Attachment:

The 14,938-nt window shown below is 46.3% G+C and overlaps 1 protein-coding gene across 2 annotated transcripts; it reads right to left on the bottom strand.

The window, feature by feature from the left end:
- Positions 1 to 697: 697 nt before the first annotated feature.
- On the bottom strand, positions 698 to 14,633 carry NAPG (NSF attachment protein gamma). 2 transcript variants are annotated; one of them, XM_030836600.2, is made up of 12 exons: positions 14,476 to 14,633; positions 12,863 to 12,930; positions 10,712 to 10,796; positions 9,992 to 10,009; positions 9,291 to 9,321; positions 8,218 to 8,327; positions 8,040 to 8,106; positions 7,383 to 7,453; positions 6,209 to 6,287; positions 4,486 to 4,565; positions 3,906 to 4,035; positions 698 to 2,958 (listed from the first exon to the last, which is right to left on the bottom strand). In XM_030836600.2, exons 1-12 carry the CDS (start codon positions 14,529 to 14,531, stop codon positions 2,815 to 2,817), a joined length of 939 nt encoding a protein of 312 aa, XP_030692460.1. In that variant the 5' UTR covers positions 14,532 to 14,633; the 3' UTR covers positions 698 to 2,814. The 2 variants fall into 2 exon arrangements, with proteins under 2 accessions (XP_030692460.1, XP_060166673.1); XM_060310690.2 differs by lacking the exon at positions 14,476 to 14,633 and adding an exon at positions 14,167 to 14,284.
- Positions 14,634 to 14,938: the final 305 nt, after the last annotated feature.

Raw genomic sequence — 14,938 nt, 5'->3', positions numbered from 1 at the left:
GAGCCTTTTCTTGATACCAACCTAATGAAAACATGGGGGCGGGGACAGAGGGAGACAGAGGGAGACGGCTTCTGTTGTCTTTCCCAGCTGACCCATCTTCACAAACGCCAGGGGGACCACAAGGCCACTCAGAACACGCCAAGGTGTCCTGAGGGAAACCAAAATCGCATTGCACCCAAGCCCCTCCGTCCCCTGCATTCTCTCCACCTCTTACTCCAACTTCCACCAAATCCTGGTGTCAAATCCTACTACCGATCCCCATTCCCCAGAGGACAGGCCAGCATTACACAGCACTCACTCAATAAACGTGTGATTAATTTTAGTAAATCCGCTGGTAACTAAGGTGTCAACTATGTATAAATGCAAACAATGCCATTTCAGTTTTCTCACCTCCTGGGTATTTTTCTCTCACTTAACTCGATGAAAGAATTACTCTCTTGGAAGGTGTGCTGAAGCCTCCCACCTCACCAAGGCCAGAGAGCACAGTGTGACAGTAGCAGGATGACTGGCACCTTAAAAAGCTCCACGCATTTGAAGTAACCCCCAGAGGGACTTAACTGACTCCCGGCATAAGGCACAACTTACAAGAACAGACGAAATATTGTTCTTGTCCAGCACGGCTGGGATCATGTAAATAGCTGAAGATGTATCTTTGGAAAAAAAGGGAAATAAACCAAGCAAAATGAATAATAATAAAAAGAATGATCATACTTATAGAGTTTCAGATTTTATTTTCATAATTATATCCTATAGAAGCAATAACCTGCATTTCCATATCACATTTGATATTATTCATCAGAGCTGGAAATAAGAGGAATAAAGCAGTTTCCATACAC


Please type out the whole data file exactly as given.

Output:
The 14,938-nt window shown below is 46.3% G+C and overlaps 1 protein-coding gene across 2 annotated transcripts; it reads right to left on the bottom strand.

The window, feature by feature from the left end:
- Positions 1 to 697: 697 nt before the first annotated feature.
- On the bottom strand, positions 698 to 14,633 carry NAPG (NSF attachment protein gamma). 2 transcript variants are annotated; one of them, XM_030836600.2, is made up of 12 exons: positions 14,476 to 14,633; positions 12,863 to 12,930; positions 10,712 to 10,796; positions 9,992 to 10,009; positions 9,291 to 9,321; positions 8,218 to 8,327; positions 8,040 to 8,106; positions 7,383 to 7,453; positions 6,209 to 6,287; positions 4,486 to 4,565; positions 3,906 to 4,035; positions 698 to 2,958 (listed from the first exon to the last, which is right to left on the bottom strand). In XM_030836600.2, exons 1-12 carry the CDS (start codon positions 14,529 to 14,531, stop codon positions 2,815 to 2,817), a joined length of 939 nt encoding a protein of 312 aa, XP_030692460.1. In that variant the 5' UTR covers positions 14,532 to 14,633; the 3' UTR covers positions 698 to 2,814. The 2 variants fall into 2 exon arrangements, with proteins under 2 accessions (XP_030692460.1, XP_060166673.1); XM_060310690.2 differs by lacking the exon at positions 14,476 to 14,633 and adding an exon at positions 14,167 to 14,284.
- Positions 14,634 to 14,938: the final 305 nt, after the last annotated feature.

Raw genomic sequence — 14,938 nt, 5'->3', positions numbered from 1 at the left:
GAGCCTTTTCTTGATACCAACCTAATGAAAACATGGGGGCGGGGACAGAGGGAGACAGAGGGAGACGGCTTCTGTTGTCTTTCCCAGCTGACCCATCTTCACAAACGCCAGGGGGACCACAAGGCCACTCAGAACACGCCAAGGTGTCCTGAGGGAAACCAAAATCGCATTGCACCCAAGCCCCTCCGTCCCCTGCATTCTCTCCACCTCTTACTCCAACTTCCACCAAATCCTGGTGTCAAATCCTACTACCGATCCCCATTCCCCAGAGGACAGGCCAGCATTACACAGCACTCACTCAATAAACGTGTGATTAATTTTAGTAAATCCGCTGGTAACTAAGGTGTCAACTATGTATAAATGCAAACAATGCCATTTCAGTTTTCTCACCTCCTGGGTATTTTTCTCTCACTTAACTCGATGAAAGAATTACTCTCTTGGAAGGTGTGCTGAAGCCTCCCACCTCACCAAGGCCAGAGAGCACAGTGTGACAGTAGCAGGATGACTGGCACCTTAAAAAGCTCCACGCATTTGAAGTAACCCCCAGAGGGACTTAACTGACTCCCGGCATAAGGCACAACTTACAAGAACAGACGAAATATTGTTCTTGTCCAGCACGGCTGGGATCATGTAAATAGCTGAAGATGTATCTTTGGAAAAAAAGGGAAATAAACCAAGCAAAATGAATAATAATAAAAAGAATGATCATACTTATAGAGTTTCAGATTTTATTTTCATAATTATATCCTATAGAAGCAATAACCTGCATTTCCATATCACATTTGATATTATTCATCAGAGCTGGAAATAAGAGGAATAAAGCAGTTTCCATACAC